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About one in every five new Jackie Chan film is worthwhile, and the Chinese super-spy thriller “Vanguard” is not the one. Rather, it’s the latest expression of Chan’s outspoken nationalism, which isn’t that surprising given that he has repeatedly spoken out against Hong Kong protesters.

In “Vanguard,” Chan plays Huanting Tang, the boss of Vanguard, an international security firm whose problem-solving skills and ass-kicking abilities are repeatedly conflated with their moral authority. Tang and his employees flex their righteous muscles and try to set a good example for (this past) Lunar New Year by protecting misguided accountant Guoli Qin (Jackson Lou) from the Brotherhood of Vengeance, a Middle Eastern terrorist group that Qin reluctantly helped to fund and therefore arm with weapons of mass destruction (“by selling oil and artifacts in Europe”).

The movie’s off-putting and constantly foregrounded political agenda wouldn’t be so unpleasant if the action scenes were more plentiful and/or thrilling. They aren’t, leaving the bulk of “Vanguard” to be carried by impersonal, computer-generated/enhanced stuntwork, Chan’s tough guy talk, and some fine but unremarkable performances from his younger, less charismatic co-leads, Lun Ai and Yang Yang. Chan’s latest star vehicle didn’t need to be anything more than a good work of propaganda, but it’s not even compelling on those terms.

“Vanguard” begins with a playful fight scene, choreographed by semi-regular collaborator Guanhua Han (“Chinese Zodiac,” “Police Story: Lockdown”). Dutiful husband and father Kaixuan (Ai) and faithful bachelor Zhenyu Lei (Yang) stop a mercenary group called the Arctic Wolves (“They’ll do anything for money”) from kidnapping Qin, and delivering him to the Brotherhood of Vengeance. Lei proves himself in a rare moment of endearingly tacky fantasy heroics: “I’m from Vanguard,” he yells before tackling Qin and crashing through a window onto the street several feet below, where a traditional Lion Dance is being performed. From there, Lei is dispatched to Africa to protect Qin’s daughter Fareeda (Ruohan Xuo). Unfortunately, Lei also gets kidnapped by the Brotherhood of Vengeance, which kicks off an elaborate international rescue operation that starts in London’s Trafalgar Square, then heads for the hills of fictional Jiadebala (actually Zambia), and ends up in Dubai’s water fountains.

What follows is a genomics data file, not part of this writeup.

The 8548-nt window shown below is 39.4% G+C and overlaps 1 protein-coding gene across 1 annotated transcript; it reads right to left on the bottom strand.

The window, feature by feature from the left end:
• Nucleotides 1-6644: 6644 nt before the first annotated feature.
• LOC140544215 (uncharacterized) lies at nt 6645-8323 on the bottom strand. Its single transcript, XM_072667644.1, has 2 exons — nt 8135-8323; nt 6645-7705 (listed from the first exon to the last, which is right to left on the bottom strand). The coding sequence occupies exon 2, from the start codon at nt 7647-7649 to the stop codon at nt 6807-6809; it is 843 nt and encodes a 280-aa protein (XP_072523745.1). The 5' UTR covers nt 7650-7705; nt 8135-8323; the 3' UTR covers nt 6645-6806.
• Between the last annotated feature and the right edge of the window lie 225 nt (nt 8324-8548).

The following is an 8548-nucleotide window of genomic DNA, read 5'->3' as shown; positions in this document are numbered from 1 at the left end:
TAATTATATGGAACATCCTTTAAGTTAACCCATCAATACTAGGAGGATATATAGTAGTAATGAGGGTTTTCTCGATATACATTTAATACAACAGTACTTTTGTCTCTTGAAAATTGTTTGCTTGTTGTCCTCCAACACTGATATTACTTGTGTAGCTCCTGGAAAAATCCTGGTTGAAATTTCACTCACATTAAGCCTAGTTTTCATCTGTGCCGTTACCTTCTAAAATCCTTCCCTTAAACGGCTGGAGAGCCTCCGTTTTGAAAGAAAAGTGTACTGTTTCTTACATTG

This sort of chest-thumping, globe-trotting, anti-terrorism adventure is similar to Chan’s own “Kung Fu Yoga,” which is partly set in and advertising for Dubai, as well as jingoistic Chinese action blockbusters like “Wolf Warrior 2” and “Operation Red Sea,” both of which deploy Chinese mercenaries and soldiers to fictional countries in Africa and the Middle East for the sake of deposing fictional terrorist threats. These movies reduce political theater to sock puppet entertainment, which also isn’t that surprising since all new Chinese films require approval from the mainland government.

Some exceptional recent mainland blockbusters work both as popcorn entertainment and propaganda (Hello, “The Wandering Earth”!), but “Vanguard” isn’t one of them. Even if the movie’s action scenes were stronger, they’d still be constantly interrupted by dire, momentum-smothering expository dialogue, like when Arctic Wolves leader Broto (Brahim Chab) asks a subordinate, “What is Vanguard?” and is sadly answered with a Powerpoint presentation’s worth of information (“Their services include security for shipping, and VIP protection”).

Viewers are also constantly reminded that the main difference between Vanguard and the Brotherhood of Vengeance is that Vanguard is Chinese: Jiahua (uncredited in even the movie’s concluding titles), Kaixuan’s son, compares him to Captain China, who is “mightier than Captain America,” while the Arctic Wolves hire African poachers who compare themselves with (computer-generated) hyenas. Also: Tang won’t shake hands with Qin because “Greed is the root of all evils” and “protecting the innocents is our paramount duty.” You don’t ever need to read between the lines to know who “our” is: it’s spelled out, underscored, italicized, and bolded in every other scene.

There are, however, a few moments of joyful spectacle at the start of “Vanguard,” like an early white-water rafting chase featuring an expensive-looking jeep which also doubles as a water-craft with retractable wheels. This gonzo set piece is the exception that proves the rule, generally speaking, though there is a fun “Fast & Furious”-esque car chase later on in Jiadebala featuring a couple of hulking SUVs that rocket off of Zambian cliffs and into a building or two.

Still, the best Jackie Chan-related moment in “Vanguard” has to be when Tang prepares to leap over an indoor mall’s guard rail in order to nab a suspect, a sly wink to fans who know Chan for his famous Christmas lights mall jump in “Police Story.” A fellow security guard stops Tang just in time: “Wait! There's stairs over there.” The rest of “Vanguard” isn’t as enjoyable since it’s more expensive-looking than actually thrilling. Even Chan’s usual behind-the-scenes blooper reel isn’t as fun as it usually is since his presence is often overshadowed by his various stunts’ moving parts. Here’s hoping that Chan will make great stunt work and action choreography his paramount duty in his next movie, which may or may not be the best of his next five.

Simon Abrams

Simon Abrams is a native New Yorker and freelance film critic whose work has been featured in The New York TimesVanity FairThe Village Voice, and elsewhere.

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Film Credits

Vanguard movie poster

Vanguard (2020)

107 minutes


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